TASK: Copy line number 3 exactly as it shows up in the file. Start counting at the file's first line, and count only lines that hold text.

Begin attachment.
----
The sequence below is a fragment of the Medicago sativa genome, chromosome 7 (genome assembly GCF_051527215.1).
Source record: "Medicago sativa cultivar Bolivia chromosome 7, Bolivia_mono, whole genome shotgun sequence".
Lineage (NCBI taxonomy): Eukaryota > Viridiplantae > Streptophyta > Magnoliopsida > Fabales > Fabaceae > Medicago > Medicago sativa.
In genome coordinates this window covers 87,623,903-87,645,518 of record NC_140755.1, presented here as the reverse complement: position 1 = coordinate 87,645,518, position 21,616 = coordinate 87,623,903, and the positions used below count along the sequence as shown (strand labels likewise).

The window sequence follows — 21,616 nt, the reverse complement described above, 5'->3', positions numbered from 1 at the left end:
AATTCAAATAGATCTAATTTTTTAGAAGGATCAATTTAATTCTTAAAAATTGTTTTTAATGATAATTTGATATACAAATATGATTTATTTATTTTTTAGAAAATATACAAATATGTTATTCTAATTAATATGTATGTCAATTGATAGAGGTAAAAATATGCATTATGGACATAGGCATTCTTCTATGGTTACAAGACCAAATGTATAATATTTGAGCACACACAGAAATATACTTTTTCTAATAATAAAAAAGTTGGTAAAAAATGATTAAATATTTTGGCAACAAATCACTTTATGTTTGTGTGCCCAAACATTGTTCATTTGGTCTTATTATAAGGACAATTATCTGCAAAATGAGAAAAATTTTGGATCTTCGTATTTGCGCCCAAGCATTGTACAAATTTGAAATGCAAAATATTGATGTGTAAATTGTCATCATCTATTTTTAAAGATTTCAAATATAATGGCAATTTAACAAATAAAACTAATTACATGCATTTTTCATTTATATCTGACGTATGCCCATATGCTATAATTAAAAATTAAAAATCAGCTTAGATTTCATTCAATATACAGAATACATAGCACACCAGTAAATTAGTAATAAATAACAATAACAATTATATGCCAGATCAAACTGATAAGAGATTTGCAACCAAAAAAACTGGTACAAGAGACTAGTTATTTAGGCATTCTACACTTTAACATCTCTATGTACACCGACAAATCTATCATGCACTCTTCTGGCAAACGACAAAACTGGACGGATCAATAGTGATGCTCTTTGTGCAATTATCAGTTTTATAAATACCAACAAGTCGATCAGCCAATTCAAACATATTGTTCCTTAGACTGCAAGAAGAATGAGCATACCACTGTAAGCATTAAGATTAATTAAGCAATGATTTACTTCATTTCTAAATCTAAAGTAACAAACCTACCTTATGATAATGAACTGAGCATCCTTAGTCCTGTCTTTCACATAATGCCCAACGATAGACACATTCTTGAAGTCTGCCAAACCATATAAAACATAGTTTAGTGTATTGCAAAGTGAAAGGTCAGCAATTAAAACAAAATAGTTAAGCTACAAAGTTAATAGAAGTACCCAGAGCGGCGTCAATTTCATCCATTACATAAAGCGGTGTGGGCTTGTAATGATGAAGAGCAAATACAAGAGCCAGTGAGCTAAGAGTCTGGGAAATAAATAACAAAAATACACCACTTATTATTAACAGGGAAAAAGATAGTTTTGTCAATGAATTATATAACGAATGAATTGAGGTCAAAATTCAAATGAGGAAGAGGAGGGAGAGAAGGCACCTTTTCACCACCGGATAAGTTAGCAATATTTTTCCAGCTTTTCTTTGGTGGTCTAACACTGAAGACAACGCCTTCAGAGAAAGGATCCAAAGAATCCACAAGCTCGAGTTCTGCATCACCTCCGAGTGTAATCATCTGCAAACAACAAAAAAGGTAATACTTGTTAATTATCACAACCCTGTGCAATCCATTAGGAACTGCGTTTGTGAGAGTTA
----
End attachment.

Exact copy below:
Lineage (NCBI taxonomy): Eukaryota > Viridiplantae > Streptophyta > Magnoliopsida > Fabales > Fabaceae > Medicago > Medicago sativa.